Jeff Kosseff, United States Naval Academy
For 20 years, the United States legal system has operated under a system of online ‘intermediary immunity,’in which websites, Internet service providers, and other online service providers generally are not legally responsible for the actions of their users. Section 230 of the Communications Decency Act of 1996 states that, with a few narrow exceptions, online services do not face a legal requirement to delete or edit user-generated content, though they are free to do so at their discretion. For instance, if a user posts defamatory content on a website, the Internet service provider that connects viewers to the site generally is not liable, nor is the service provider that hosts the website. The liability typically rests with the individual that posted the content.
In recent years, as the magnitude and scope of cybercrime and harassment has increased significantly, some advocates have called for the United States to eliminate or scale back Section 230’s intermediary immunity. Online anonymity tools, they contend, often make it impossible to hold bad actors responsible for their activities in cyberspace. They argue that the most effective way to combat illicit online activity is to hold the service providers responsible for their users’actions in criminal and civil court. In this paper, I argue that such proposals are short-sighted and unnecessary, as they would eliminate one of the most important drivers of innovation and growth on the Internet, while not providing any significant improvements in the fight against cybercrime.
This paper first examines the history of Section 230, and the broad interpretation that U.S. courts have taken. I analyze dozens of published U.S. court opinions that interpret Section 230 to examine the scope of the protections that the United States provides for online service providers. This longitudinal evaluation demonstrates the broad and nearly absolute protection that the United States has provided to online service providers regarding user-generated content over two decades.
The paper next assesses the benefits that Section 230 has created since 1996. In short, bulletin boards, social media, chat apps, and other services that have defined the Internet would not have been feasible in their current forms if service providers had been held legally responsible for the content provided by users. This section explains the legal, economic, and technical mechanics of how Section 230 has shaped our modern conception of the Internet.
The paper then addresses the very significant concerns about illegal and objectionable user content, and argues that service providers have developed their own, highly effective mechanisms to police such content. The paper does so by presenting case studies that examine how online service providers have responded to illicit and malicious use of their services. Among the case studies are social media sites’response to the use of their services by ISIS and other terrorist groups, efforts to collaborate with the government on fighting botnets and other malicious actors, and cloud and email services’proactive efforts to prevent the use of their services to distribute child pornography. I conclude that the service providers voluntarily implement strong measures to block illegal and objectionable content and help law enforcement. Indeed, online services find it to be in their commercial interests to keep illegal and objectionable content off of their services. Accordingly, liability for online service providers is unnecessary because these providers have an independent business reason to ensure that their services are safe for users, and not associated with bad actors.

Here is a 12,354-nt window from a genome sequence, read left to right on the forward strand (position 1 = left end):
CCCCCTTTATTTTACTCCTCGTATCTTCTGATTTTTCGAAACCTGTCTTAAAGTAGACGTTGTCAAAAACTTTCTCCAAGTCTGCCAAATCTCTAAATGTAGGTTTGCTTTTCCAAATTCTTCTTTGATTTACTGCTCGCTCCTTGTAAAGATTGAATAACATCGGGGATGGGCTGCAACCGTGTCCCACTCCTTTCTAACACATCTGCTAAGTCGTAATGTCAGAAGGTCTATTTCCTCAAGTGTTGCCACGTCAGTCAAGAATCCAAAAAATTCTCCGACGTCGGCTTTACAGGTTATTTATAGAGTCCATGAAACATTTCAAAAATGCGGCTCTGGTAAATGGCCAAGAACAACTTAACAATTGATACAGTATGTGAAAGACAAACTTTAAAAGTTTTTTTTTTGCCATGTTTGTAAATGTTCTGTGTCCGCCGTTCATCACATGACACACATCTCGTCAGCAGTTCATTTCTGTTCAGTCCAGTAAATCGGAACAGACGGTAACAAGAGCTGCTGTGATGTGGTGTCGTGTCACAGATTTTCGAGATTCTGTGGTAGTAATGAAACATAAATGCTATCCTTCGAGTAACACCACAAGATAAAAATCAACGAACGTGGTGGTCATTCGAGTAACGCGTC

Moreover, I argue, intermediary liability ultimately would result in an overall reduction in legitimate free speech and association online. For example, if social media companies were civilly and criminally liable for the postings of their users, they likely would not allow users to fully control the content that they post on social media. Social media companies likely would prescreen content, or prohibit user-generated content altogether. Either change would result in an overall reduction in free and legitimate speech, and disempower individuals by depriving them of their ability of free expression. This reduction in free speech would be a victory for malicious actors, whose actions will have stifled the free speech on which democracies have depended for centuries.
In short, the U.S. experience with Section 230 over the past 20 years has demonstrated that intermediary immunity is a catalyst for online innovation and economic growth, and that despite this immunity, online service providers act responsibly to prevent illegal and objectionable content. The U.S. experience with broad intermediary immunity can help inform other countries as they determine liability frameworks for online actors.